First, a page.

There were also concerns that persons were paying for an inspection sticker, but receiving no inspection. Representing Road Traffic, Anthony Campbell said that the Department was short staffed and they were looking into training police officers on the cays to carry out inspections.

Residents remain upset with the condition of the Dune Road which is becoming increasingly hazardous. The Dune Road was washed out in Hurricane Floyd in 1999 and was never properly repaired over the years.

Another issue was raised that citizens reports of illegal activities that were reported on several occasions were ignored leading to an escalation that ended with a person being stabbed seven times. The person in question was believed to be illegally selling items and contraband on the side of the road near residences. The Police noted that the stabbing was unrelated to his vending business.

Another issue which appeared to be related involved a structure that was condemned by the Department of Environmental Health Services, according to one resident, however, persons continued to live there.

 

Great Guana Cay

Residents of Great Guana Cay expressed concerns about a clinic that was built, an obligation of Baker’s Bay according to the Heads of Agreement, which is behind their gate. It was noted that the community center, police and fire station were also behind Baker’s Bay’s gate. The concern was how they could be for public use if they are located beyond Baker’s gate.

Mr. Sweeting said that the Council is seeking to set up a meeting with Baker’s Bay soon. He added that the Council is also working with Baker’s to provide transportation to the landfill for large items such as appliances and yard debris. The Council will provide the bin.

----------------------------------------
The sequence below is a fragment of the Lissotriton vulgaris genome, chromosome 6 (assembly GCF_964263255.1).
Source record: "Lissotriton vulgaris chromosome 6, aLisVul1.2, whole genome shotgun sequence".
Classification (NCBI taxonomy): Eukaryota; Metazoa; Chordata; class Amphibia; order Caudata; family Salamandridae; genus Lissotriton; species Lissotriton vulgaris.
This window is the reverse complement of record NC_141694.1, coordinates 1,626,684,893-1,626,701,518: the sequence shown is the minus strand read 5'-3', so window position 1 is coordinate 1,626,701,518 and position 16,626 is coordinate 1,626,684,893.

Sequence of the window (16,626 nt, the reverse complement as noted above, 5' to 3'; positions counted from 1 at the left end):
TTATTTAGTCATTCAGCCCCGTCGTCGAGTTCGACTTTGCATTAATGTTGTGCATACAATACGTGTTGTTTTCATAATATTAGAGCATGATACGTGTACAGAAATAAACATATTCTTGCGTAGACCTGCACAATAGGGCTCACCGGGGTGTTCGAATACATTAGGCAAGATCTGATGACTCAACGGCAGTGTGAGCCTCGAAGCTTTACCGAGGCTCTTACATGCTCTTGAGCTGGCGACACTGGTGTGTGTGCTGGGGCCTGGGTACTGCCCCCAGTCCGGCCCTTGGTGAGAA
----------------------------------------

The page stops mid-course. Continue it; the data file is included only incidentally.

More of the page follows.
Further, there were concerns expressed over the loss of a fishing spot believed to be due to the development of Baker’s Bay. It was also believed by some that buildings/construction in the area is infringing on an area set aside as a preserve.

Residents are seeking relief from vehicles speeding in and out of the settlement. It is a hazard for many who like walking for exercise as they feel threatened.

There were also issues with unlicensed golf carts and vehicles, some haven’t been licensed for years according to some.

Mr. Mortimer said that they would seek to perform more road checks; however, noted the difficulty as persons warn others when these exercises take place.

It was also suggested they speak with the Minister of Transportation to look at legislation restricting traffic in the settlement. Also the use of speed bumps and speed limits was discussed.

Mr. Mortimer emphasized that the police will do what is needed to control the traffic issues, but added that persons take due precautions as they seek to remedy the situation.

Residents noted that the public dock is in bad shape and in need of major repairs. They will look into quotes on repairs for the dock and hope to address it as soon as they can.

There has been a request in to Lands and Surveys for a small piece of land for the community for almost fifteen years and the resident has been unable to get a response. Council said that they will send a letter of support for the request, but also noted that Lands and Surveys “is not responsive.”

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About Timothy Roberts

Timothy Roberts

Timothy had his first venture into Journalism just months after graduating from Queen’s College in Nassau taking his first job with The Tribune in 1991 leaving in 1992 for other pursuits.

During his time in Nassau he diversified his experiences working as a warehouse manager, locksmith and computer technician before returning to Abaco, a place he has always considered home, in 1999.

He joined the staff of The Abaconian in 2001 doing graphic design and writing an opinion article called Generally Speaking and after a brief time away, returned to The Abaconian in 2010 as a reporter, graphic designer and computer technician.